Google Analytics is a fantastic tool for anyone wanting to keep an eye on their own ad campaign.
It provides statistics detailing exactly how well your campaign is going, and it provides an insight into what areas your ad campaign could improve upon.
This is particularly useful when you are remarketing a product, or you are remarketing an advert through PPC.
There are obviously tons of benefits to having a boatload of information on consumers and your ad campaign, as well as your own product.
However, there are times when using Google Analytics for remarketing can be detrimental to your overall advertising campaign. In this article, we are going to explore when this is.
What Is Remarketing With Google Analytics?
When you use Google Ads to create an advertising campaign on various searches, websites, and apps over the vast world wide web, you can also create an account to something called ‘Google Analytics’.
Google Analytics is a variety of different metrics and statistical data showing you exactly how your PPC (Pay Per Click) advert campaign is faring or how certain searches appear across the web.
If you integrate it with Google Ads and since Google Ads uses a bidding system on keywords (wherein your adverts appear when the most relevant keywords are written into the search engine or when the most relevant affiliate website is used), you can see whether the keywords that you purchased are effectively translating into advertising success.
These analytics provide you with data on what keywords are working and which are not, the conversion rate of clicks to purchases, the cost per click you are paying, and many more pieces of information that you may not have known could affect your campaign.
By using Google Analytics, you can effectively remarket your campaign to target users who may not have bought anything when they clicked on your advert and were sent to your site to target them once again or other users who have shown similar interests.
This can be done by Google Analytics, due to it being able to create a list of users that went onto your site.
It then analyses cookies and mobile IDs associated with those users to see what their online behavior is like on your site and what may tempt them to buy.
The User Behavior
This is actually important for any remarketing. If you can identify a user’s behavior on your site, you can see which users are better to target with ads.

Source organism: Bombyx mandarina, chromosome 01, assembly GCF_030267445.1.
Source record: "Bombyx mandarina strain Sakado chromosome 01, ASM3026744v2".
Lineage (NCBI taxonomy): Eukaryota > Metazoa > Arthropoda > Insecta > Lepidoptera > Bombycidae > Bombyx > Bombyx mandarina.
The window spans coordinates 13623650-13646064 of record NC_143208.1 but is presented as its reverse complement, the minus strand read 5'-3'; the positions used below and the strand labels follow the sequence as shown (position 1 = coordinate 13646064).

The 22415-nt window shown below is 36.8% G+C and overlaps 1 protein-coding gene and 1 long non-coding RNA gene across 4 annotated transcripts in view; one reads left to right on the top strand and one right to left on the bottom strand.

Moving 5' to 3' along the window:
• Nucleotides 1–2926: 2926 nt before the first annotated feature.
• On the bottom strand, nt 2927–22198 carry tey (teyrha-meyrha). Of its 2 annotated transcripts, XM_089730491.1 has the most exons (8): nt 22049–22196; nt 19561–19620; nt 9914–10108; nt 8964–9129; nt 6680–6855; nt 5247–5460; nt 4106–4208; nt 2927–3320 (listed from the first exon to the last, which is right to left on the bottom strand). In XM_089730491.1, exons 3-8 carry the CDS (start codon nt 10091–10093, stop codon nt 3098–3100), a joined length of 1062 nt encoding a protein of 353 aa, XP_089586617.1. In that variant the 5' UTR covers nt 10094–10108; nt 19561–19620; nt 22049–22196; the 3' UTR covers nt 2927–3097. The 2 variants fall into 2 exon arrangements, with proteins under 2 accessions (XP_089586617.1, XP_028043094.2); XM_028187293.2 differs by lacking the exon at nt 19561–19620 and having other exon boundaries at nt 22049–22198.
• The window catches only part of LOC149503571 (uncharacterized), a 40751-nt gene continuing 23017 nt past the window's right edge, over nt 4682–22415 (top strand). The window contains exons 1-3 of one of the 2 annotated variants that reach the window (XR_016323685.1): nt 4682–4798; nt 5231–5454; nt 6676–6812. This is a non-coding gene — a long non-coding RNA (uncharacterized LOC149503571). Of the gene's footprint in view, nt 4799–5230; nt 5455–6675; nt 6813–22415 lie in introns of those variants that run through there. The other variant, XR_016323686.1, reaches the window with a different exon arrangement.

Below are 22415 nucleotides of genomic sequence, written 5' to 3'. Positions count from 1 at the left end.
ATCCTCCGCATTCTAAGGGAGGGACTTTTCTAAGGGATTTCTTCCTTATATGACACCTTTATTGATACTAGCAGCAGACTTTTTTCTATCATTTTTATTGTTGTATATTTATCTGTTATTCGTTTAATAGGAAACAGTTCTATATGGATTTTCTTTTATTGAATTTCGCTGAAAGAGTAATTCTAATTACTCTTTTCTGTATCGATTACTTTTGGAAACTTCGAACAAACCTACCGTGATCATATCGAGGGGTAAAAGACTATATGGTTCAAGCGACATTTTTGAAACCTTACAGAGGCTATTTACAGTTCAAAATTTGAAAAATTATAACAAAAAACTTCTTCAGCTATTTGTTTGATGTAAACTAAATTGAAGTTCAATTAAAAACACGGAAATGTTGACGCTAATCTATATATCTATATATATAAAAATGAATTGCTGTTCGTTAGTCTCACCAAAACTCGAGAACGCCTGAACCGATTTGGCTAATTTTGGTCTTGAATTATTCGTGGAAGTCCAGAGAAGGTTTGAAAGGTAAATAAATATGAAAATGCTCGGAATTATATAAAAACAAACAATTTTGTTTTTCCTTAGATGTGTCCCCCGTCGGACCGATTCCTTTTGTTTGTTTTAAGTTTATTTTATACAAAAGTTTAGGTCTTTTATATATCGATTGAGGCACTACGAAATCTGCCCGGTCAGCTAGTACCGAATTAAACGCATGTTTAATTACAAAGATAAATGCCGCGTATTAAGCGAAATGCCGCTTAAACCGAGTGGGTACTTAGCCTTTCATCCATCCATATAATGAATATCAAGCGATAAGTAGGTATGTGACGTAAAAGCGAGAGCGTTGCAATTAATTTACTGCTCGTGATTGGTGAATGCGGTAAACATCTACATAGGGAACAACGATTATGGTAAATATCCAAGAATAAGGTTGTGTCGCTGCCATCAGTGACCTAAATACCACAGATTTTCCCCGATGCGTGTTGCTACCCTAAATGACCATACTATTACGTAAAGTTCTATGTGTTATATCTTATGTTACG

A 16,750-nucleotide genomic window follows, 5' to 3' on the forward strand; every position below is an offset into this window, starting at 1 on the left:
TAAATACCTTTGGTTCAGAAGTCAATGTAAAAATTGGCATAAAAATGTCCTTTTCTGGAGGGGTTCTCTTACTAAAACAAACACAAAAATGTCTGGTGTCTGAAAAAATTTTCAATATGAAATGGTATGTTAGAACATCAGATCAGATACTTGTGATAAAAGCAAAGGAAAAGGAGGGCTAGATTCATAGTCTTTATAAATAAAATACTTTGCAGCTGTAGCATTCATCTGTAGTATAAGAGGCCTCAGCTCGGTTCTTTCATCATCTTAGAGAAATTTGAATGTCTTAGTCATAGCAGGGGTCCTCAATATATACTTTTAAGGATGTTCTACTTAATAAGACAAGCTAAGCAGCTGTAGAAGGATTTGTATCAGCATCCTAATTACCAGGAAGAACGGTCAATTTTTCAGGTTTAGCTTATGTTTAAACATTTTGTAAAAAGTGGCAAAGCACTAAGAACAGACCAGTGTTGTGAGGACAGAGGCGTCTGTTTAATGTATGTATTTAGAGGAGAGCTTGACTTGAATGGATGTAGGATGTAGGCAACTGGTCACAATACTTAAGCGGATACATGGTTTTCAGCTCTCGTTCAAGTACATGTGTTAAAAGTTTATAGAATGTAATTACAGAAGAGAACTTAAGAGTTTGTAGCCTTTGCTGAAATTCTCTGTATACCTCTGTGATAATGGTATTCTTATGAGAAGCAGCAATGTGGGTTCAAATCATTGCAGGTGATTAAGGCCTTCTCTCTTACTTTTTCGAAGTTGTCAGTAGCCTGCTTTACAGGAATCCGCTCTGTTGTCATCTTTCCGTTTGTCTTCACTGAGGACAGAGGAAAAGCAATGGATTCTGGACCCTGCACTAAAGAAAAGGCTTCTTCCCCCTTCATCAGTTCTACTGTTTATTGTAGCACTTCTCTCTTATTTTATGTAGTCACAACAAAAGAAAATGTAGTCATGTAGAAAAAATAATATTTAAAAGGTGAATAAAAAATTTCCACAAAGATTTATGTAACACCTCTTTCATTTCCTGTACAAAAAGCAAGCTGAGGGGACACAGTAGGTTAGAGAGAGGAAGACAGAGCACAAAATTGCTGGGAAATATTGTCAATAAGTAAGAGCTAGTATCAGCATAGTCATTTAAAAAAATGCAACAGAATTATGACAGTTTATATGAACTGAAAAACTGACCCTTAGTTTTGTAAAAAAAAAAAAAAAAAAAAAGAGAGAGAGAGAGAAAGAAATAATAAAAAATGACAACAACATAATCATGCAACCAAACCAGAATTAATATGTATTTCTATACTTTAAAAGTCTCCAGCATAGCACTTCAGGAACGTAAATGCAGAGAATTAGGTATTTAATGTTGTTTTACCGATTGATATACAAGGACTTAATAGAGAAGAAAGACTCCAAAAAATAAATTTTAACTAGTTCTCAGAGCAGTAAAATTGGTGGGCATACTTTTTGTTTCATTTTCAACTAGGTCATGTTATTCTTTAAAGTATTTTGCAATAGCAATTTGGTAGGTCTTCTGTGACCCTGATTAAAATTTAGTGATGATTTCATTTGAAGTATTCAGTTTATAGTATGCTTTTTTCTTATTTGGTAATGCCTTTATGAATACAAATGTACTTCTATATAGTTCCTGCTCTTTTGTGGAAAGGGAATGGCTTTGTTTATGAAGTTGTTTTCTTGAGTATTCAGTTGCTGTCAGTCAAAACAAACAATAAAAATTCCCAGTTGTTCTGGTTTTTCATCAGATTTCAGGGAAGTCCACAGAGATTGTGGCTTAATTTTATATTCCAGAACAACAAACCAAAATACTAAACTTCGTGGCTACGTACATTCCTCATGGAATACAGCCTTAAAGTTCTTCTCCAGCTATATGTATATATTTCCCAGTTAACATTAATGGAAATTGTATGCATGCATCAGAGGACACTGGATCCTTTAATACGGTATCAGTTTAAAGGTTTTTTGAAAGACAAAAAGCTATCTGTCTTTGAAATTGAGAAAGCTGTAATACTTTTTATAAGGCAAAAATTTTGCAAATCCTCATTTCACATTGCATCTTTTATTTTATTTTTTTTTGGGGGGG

For example, if a user went on your site, looked through some things, then left 5 minutes later, then they might not respond well to adverts.
However, if a user previously added something to a shopping basket, that means they might have wanted to purchase it but forgot or simply not had the money at that time.
By filtering out these behaviors – the potential customers from the browsers – you can see who might be worth targeting with a remarket campaign.
What Is Not A Benefit Of Using Google Analytics To Remarket?
Advertising is not the same as it used to be. Before, advertising was seen as necessary and somewhat interesting, especially commercials that only lasted a minute or two in-between shows. However, that has changed.
For starters, there are adverts everywhere now for everything.
It is no longer billboards on the side of highways, but adverts on phones, computers, TV, games consoles, videos, even music.
Due to them being everywhere, they are seen as intrusive and annoying.
This is especially true on the internet, where adverts are hard to get rid of or skip.
Due to this intrusive nature, many people go out of their way to not buy the product being advertised to them.
This is kind of a problem for many small businesses, as they are not causing these problems, but are caught in the middle of them with their own campaigns.
Therefore, if you plan to run a remarket campaign, set a time limit on it and be careful.
If you keep sending the same advert to the same person, the odds are they will get sick of the advert and never want to purchase your product to begin with.
If you start driving away potential customers with your remarket strategy, then not only will your campaign fail, but your business may gain a negative reputation as well.
A negative reputation can be weathered by big companies, but smaller ones will collapse because of it.
Another problem with Google Analytics remarketing is the length of time you use it to adjust your campaign.
It can tell you past trends, but not future ones. For example, if you use it throughout the summer to sell beachwear, it will report record searches and probably help you with sales.
The moment fall comes around, your sales may plummet and Google Analytics probably wouldn’t have predicted it for you.
Now, for most people it is obvious why beachwear wouldn’t sell well after summer, and so they would prepare, but there are other products that may sell better seasonally that you wouldn’t expect.
As such, in order for your remarket campaign to work, you will have to apply your own study and work into seeing how you should proceed and not use Google Analytics for everything.
It is a great tool, but it is a tool that you need to use effectively and within its own limits.
Finally, it may be just not worth it to remarket a product.
Sometimes, it’s better to cut your ad campaign and recognize it is not working.
There are always other things to try and other products to sell.
The market is fickle, sometimes things just don’t sell well, and Google Analytics can’t help you.
There are few things that are not beneficial about Google Analytics, especially when you constantly retarget the same people with advertisements.
However, it is a tool for our use and as long as you use it right, there is no reason it should not help you.
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